Well, she's a very different Tai now than in season one. The shell she built has been broken. She's desperate to get rid of this Other Tai and she will do anything necessary. She goes back to an old relationship and falls back in step with this old relationship. She regresses back into somebody who does what other people tell her to do instead of forging her own way. She lets other people lead her.
When I took this role, they told me that Tai is the success story, that she's the person who wasn't touched. They never even brought up Other Tai. All they said was that there are three levels to Tai: the success; the love for her wife and her son; and then underneath everything is a darkness that she doesn't even know is there. Other Tai explains that darkness they were talking about!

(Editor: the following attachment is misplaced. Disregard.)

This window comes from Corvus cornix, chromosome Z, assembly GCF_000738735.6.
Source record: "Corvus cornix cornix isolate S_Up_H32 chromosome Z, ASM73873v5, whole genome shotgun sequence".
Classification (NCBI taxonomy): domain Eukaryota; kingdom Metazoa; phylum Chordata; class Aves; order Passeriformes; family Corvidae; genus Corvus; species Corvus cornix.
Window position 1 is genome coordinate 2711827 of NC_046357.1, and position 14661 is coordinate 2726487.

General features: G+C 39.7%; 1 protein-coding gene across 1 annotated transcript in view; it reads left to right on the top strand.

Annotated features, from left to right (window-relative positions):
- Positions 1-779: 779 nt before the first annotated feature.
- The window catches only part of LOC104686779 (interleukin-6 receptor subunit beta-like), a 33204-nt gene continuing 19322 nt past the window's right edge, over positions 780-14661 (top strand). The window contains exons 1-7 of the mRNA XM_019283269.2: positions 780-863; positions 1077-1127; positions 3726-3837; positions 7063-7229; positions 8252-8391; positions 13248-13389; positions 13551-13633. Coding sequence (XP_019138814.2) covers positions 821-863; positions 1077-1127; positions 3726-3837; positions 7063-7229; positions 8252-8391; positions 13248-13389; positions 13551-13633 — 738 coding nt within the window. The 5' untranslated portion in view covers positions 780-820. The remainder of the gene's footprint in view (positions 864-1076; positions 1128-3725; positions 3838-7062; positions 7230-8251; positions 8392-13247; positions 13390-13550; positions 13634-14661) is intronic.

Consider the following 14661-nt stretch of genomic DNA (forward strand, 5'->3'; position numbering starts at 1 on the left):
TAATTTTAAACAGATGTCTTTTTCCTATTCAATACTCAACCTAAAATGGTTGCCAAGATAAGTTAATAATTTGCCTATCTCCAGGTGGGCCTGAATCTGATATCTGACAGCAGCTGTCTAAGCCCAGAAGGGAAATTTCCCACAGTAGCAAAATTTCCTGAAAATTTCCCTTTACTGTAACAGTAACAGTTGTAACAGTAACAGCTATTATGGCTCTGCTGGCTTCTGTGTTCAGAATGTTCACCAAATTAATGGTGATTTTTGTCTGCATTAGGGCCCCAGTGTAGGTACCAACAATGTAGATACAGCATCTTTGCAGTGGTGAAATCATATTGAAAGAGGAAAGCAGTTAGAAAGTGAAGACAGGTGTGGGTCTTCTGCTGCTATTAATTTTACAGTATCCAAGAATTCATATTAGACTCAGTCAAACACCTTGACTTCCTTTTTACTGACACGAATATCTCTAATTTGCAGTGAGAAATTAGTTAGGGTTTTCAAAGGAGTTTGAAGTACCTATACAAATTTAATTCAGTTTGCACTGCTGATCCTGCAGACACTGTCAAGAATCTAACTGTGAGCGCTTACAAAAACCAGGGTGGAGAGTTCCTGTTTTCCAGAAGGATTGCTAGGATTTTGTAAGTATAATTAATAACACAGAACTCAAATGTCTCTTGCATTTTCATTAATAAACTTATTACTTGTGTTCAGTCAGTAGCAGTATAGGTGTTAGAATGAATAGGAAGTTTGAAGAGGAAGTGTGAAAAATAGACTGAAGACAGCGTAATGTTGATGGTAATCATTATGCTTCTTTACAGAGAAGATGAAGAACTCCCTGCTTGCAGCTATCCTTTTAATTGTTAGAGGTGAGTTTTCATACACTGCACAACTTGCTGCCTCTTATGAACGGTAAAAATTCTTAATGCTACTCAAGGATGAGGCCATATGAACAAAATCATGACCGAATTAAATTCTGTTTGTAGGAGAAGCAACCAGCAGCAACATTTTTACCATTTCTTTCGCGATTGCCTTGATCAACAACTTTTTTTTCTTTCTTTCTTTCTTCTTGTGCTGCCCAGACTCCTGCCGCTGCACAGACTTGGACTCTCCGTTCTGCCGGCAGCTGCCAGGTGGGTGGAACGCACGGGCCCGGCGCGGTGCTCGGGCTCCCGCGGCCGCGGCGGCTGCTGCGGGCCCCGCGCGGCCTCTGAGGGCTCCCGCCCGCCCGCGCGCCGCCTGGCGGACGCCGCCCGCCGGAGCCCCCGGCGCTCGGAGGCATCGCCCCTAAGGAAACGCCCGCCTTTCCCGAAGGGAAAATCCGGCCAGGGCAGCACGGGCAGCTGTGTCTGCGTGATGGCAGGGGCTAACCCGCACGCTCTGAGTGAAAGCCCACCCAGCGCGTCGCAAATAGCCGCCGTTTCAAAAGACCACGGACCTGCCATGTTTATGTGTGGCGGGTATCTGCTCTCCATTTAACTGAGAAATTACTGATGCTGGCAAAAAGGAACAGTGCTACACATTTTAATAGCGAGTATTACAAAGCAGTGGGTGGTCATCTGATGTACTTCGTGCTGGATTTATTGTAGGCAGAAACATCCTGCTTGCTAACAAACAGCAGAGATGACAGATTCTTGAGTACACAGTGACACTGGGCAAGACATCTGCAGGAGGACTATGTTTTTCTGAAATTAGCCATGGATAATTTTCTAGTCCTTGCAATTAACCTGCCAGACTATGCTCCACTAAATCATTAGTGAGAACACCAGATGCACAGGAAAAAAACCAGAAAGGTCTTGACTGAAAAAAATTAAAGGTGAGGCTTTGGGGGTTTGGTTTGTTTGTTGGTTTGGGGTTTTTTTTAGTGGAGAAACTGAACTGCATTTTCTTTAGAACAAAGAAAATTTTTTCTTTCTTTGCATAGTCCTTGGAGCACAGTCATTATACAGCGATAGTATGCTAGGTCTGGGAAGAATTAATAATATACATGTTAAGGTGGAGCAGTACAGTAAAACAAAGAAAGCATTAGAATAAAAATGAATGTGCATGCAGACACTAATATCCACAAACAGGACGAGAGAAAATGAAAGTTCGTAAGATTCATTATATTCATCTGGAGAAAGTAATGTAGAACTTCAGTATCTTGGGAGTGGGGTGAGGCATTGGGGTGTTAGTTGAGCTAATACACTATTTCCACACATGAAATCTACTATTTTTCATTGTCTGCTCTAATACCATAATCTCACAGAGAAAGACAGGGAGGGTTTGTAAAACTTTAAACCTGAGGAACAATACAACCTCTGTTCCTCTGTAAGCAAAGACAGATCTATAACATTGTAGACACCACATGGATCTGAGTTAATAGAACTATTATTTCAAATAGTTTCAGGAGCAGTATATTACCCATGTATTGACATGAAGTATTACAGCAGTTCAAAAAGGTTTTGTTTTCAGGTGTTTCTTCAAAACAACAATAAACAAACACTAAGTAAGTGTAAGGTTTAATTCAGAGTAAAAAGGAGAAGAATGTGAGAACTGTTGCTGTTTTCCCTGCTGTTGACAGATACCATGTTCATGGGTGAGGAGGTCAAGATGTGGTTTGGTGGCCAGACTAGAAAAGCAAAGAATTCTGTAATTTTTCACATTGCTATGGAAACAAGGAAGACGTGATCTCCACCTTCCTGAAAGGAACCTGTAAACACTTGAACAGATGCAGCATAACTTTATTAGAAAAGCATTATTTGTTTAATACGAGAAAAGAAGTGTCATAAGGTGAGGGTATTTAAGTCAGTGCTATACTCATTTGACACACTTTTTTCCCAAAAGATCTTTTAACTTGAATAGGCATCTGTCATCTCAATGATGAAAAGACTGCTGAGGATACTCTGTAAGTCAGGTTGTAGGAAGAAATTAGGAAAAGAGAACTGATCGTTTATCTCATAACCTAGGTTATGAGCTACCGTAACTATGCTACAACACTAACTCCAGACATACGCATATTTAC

So they never said, "By the way, you're going to be eating a lot of dirt."
No, and I'm glad they didn't tell me because I would have been anxiously waiting for that day the entire time.
But it's not really dirt, right? What's it made of?
Cake mix and crushed Oreos! Turns out I could eat it all day along.
This interview has been edited and condensed for clarity.